Is your sitting posture putting you at risk for pain?
Posture, by definition, is the position in which our bodies are held when we sit, stand or lie down. Proper or good posturing means that we use the most efficient amount of muscle energy to keep our joints aligned against the downward pull of gravity. The least amount of strain is placed on our body when we are in a good posture. If our joints are not properly aligned in good posture, the force of gravity causes excess stress on parts of your joints as well as the ligaments that support them. Over the years, excess or imbalanced stress on a joint can lead to early stages of osteoarthritis. Your muscles have to use increased force and energy to work against the excess load, which causes the muscles and associated tendons to also become stressed. Other tissues such as fascia, nerves, blood vessels, and even your internal organs can also be affected by the added stress of poor posturing. Even the ability to breathe freely, deeply and maximally expand your lungs is affected by the position of your posture.
Everyone has ‘postural’ muscles that work (usually without you even knowing it!) to keep you upright against gravity. These muscles are constantly firing at low levels to keep you in position while standing or sitting. Examples of these muscles include deep muscles in the front of your neck, deep muscles in your back and abdominal area, and the deep calf muscle called the soleus.
We are often asked to give a recommendation for sitting posture at a desk centric job.
Sitting can be an easier position to maintain for a long period of time than standing, but sitting can also cause a lot of stress to your body. Be mindful of the following points when trying to maintain good sitting posture at any time but particularly if you need to sit for a prolonged period:
- Keep your head up in the neutral position. This means that your head doesn’t bend forwards or backwards and doesn’t tilt to one side.
- Try to keep your shoulders pulled slightly backwards by using a very small amount of muscular tension in your upper back muscles. Do not let your shoulders round and slump forward. This causes increased stress to the neck, upper back, and shoulder If you are working on a computer or at a desk, keep your forearms and wrists parallel to the ground.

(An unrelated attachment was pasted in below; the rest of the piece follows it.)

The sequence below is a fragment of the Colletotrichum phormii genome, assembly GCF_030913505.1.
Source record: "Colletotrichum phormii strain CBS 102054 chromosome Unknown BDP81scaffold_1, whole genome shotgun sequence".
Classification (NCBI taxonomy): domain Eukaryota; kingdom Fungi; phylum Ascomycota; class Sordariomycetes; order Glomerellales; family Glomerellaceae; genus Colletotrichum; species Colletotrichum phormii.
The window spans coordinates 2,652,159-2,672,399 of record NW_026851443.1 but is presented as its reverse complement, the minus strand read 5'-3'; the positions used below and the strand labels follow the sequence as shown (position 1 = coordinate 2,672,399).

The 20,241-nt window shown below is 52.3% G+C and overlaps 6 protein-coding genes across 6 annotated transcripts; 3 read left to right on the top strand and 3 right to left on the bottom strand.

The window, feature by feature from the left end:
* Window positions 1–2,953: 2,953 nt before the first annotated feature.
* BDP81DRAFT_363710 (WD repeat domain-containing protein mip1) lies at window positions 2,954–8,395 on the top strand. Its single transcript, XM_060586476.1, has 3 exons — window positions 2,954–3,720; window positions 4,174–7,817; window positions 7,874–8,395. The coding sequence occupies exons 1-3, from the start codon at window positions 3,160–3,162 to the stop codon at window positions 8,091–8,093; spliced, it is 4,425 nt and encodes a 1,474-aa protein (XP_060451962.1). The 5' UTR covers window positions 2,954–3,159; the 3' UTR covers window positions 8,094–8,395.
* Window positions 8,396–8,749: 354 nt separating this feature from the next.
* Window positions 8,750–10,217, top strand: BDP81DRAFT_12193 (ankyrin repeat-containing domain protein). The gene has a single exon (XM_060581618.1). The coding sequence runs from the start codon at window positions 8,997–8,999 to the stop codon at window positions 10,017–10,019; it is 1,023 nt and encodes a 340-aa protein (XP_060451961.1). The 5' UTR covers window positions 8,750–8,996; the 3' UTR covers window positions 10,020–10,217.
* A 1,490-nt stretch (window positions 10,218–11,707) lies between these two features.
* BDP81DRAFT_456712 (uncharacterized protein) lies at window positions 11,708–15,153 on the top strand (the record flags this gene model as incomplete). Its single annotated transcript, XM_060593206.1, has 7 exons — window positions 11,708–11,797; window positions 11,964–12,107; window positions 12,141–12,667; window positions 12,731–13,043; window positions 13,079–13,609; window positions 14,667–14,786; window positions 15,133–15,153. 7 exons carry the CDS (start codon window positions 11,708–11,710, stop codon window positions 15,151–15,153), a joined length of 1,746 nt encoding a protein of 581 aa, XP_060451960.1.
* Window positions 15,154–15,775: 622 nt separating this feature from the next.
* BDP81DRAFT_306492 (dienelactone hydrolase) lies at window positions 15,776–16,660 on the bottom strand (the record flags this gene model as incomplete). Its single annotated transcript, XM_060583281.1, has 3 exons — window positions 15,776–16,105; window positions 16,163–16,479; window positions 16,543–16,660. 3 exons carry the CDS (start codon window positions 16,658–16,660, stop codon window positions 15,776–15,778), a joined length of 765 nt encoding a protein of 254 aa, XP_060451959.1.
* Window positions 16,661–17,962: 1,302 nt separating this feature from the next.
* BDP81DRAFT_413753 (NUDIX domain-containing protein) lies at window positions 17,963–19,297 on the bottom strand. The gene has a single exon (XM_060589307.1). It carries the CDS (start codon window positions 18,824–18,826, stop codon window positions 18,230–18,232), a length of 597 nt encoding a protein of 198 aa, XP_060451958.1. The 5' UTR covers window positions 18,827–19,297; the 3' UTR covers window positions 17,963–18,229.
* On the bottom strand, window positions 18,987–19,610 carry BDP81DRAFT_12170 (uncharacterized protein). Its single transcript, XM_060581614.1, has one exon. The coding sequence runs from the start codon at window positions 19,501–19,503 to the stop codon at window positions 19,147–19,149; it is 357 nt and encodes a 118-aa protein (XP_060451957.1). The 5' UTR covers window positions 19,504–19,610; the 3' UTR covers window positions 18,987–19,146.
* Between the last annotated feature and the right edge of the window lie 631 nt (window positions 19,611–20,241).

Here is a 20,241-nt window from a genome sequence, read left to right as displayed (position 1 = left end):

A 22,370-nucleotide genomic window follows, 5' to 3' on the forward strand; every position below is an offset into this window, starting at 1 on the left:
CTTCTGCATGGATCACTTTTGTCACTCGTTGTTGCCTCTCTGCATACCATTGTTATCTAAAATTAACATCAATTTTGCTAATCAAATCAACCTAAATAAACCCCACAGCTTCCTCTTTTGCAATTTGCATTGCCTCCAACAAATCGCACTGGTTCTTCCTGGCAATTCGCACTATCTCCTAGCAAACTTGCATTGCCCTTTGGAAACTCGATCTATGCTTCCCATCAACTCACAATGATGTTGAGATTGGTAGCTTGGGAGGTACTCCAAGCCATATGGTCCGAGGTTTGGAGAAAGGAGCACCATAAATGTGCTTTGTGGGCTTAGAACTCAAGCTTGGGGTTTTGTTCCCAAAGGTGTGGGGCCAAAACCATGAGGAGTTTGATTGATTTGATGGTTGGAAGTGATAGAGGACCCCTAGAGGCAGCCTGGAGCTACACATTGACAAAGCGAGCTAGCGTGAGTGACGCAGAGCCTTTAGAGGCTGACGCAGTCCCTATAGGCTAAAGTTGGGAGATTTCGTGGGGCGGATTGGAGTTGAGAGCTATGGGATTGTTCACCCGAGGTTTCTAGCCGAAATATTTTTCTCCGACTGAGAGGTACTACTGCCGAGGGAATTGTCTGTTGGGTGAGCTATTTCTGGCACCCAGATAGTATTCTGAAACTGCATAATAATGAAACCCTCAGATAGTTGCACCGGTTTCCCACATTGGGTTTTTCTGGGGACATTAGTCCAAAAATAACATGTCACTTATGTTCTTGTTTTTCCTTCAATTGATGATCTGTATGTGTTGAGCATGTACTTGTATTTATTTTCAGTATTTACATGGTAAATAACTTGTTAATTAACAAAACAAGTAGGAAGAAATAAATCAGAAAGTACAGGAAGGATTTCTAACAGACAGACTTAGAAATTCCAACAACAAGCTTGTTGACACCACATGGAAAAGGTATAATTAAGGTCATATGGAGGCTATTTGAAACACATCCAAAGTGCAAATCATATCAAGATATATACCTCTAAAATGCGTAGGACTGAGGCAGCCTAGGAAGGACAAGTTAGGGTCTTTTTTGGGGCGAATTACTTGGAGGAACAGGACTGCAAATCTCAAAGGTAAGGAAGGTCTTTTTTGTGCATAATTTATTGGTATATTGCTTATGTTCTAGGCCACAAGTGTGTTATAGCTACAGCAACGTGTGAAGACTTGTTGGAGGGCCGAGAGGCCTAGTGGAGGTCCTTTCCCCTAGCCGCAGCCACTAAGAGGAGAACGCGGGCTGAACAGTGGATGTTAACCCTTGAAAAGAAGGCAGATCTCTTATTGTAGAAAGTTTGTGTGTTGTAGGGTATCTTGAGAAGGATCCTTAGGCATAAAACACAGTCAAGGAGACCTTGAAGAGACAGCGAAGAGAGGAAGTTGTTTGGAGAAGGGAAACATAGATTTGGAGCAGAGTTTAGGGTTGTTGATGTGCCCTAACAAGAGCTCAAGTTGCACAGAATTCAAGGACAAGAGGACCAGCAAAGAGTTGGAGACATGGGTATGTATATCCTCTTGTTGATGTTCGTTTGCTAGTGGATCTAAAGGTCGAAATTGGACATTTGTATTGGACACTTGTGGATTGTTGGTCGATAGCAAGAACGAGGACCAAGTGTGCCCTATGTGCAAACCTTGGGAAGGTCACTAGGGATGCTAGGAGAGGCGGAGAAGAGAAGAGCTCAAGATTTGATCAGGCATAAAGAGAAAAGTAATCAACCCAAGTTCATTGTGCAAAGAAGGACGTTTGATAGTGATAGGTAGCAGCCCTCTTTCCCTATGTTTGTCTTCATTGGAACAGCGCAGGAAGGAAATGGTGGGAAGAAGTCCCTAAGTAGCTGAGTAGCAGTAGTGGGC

- Move backwards to ensure your back touches the back of the chair. If you are sitting at a desk or table you may then have to pull your chair closer in to the desk or table in order to maintain good posturing from the waist up. You should feel as though you are sitting on top of the bones in your buttocks, not rocking back behind them.
- Ensure your thighs are roughly parallel to the ground. They may be slightly higher or lower depending on comfort and how well your chair can support your thighs.
- Ensure there is a space between the back of your knees and the chair in order to not cause pressure at the back of your calves. If you are too short to accomplish this, you may need to insert a back support behind you to bring you more forward in the chair or use a footrest.
- Do not cross your legs.
- Use a footrest whenever possible in order to keep your feet up at a slight angle and to maintain your thigh position. Keep your feet down flat on the footrest or floor if there is no footrest available.
Even if you are sitting in a proper, upright posture - keep in mind that any posture for too long is bad posture. If you work at a desk job, make an effort to get up and walk around your office frequently throughout the day.